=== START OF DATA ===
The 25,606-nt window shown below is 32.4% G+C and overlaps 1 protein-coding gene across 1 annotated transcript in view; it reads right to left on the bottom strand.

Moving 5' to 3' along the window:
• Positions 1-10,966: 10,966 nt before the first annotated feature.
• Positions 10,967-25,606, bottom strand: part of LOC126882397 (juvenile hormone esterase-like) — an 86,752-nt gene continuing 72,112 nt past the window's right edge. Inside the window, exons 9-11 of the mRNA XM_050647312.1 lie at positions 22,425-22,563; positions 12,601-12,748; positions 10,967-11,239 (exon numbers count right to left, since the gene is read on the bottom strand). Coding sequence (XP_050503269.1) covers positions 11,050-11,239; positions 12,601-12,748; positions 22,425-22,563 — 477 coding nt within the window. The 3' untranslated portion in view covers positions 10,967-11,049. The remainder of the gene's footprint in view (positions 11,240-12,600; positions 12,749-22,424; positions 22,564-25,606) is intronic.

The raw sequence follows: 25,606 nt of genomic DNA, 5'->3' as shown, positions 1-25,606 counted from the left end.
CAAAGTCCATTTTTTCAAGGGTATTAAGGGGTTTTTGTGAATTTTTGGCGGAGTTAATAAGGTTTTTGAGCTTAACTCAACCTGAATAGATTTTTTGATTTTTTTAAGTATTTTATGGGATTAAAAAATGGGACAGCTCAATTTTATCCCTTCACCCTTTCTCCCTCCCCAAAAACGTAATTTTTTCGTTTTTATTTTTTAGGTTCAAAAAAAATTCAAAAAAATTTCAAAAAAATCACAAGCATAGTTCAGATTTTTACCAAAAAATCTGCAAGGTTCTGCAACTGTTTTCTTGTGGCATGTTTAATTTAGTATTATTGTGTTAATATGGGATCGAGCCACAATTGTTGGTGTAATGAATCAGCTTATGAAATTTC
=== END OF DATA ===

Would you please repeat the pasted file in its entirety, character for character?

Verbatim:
The 25,606-nt window shown below is 32.4% G+C and overlaps 1 protein-coding gene across 1 annotated transcript in view; it reads right to left on the bottom strand.

Moving 5' to 3' along the window:
• Positions 1-10,966: 10,966 nt before the first annotated feature.
• Positions 10,967-25,606, bottom strand: part of LOC126882397 (juvenile hormone esterase-like) — an 86,752-nt gene continuing 72,112 nt past the window's right edge. Inside the window, exons 9-11 of the mRNA XM_050647312.1 lie at positions 22,425-22,563; positions 12,601-12,748; positions 10,967-11,239 (exon numbers count right to left, since the gene is read on the bottom strand). Coding sequence (XP_050503269.1) covers positions 11,050-11,239; positions 12,601-12,748; positions 22,425-22,563 — 477 coding nt within the window. The 3' untranslated portion in view covers positions 10,967-11,049. The remainder of the gene's footprint in view (positions 11,240-12,600; positions 12,749-22,424; positions 22,564-25,606) is intronic.

The raw sequence follows: 25,606 nt of genomic DNA, 5'->3' as shown, positions 1-25,606 counted from the left end.
CAAAGTCCATTTTTTCAAGGGTATTAAGGGGTTTTTGTGAATTTTTGGCGGAGTTAATAAGGTTTTTGAGCTTAACTCAACCTGAATAGATTTTTTGATTTTTTTAAGTATTTTATGGGATTAAAAAATGGGACAGCTCAATTTTATCCCTTCACCCTTTCTCCCTCCCCAAAAACGTAATTTTTTCGTTTTTATTTTTTAGGTTCAAAAAAAATTCAAAAAAATTTCAAAAAAATCACAAGCATAGTTCAGATTTTTACCAAAAAATCTGCAAGGTTCTGCAACTGTTTTCTTGTGGCATGTTTAATTTAGTATTATTGTGTTAATATGGGATCGAGCCACAATTGTTGGTGTAATGAATCAGCTTATGAAATTTC